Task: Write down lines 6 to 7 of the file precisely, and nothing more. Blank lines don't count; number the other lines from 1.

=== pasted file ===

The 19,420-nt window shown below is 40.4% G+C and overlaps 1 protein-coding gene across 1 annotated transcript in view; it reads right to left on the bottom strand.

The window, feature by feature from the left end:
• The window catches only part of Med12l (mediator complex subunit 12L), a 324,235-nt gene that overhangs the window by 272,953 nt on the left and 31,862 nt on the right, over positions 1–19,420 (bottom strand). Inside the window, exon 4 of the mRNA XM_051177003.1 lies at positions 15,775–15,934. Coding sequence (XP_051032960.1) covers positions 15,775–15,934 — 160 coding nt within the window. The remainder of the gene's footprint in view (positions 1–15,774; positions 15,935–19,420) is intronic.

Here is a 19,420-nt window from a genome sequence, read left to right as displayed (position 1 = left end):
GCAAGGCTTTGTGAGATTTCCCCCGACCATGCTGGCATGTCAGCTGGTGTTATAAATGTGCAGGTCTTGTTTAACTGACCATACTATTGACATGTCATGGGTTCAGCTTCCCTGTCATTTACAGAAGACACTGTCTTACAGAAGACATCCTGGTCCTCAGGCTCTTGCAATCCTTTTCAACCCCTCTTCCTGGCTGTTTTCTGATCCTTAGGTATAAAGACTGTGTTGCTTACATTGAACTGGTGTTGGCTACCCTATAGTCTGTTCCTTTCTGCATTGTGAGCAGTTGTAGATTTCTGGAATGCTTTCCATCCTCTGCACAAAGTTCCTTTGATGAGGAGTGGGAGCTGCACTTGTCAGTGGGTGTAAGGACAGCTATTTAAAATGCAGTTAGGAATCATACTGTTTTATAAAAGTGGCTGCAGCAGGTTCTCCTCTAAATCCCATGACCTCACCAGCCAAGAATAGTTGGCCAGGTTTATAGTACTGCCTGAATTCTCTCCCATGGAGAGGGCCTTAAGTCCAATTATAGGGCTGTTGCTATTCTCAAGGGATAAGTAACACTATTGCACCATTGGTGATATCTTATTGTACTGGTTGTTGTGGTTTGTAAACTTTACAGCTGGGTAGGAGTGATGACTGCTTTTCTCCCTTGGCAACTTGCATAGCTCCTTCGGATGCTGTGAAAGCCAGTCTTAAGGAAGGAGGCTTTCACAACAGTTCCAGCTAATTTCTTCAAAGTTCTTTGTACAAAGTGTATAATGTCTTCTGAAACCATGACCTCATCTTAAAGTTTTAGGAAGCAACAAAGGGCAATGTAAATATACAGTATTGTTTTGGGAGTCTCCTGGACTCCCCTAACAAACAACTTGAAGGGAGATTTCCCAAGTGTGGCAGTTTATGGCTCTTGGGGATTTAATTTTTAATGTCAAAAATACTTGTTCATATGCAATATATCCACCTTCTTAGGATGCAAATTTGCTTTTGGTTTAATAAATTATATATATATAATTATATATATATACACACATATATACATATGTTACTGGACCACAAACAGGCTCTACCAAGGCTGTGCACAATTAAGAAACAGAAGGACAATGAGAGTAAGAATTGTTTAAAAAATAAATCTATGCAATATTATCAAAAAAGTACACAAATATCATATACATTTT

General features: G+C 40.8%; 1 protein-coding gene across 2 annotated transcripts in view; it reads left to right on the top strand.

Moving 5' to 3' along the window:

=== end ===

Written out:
General features: G+C 40.8%; 1 protein-coding gene across 2 annotated transcripts in view; it reads left to right on the top strand.

Moving 5' to 3' along the window: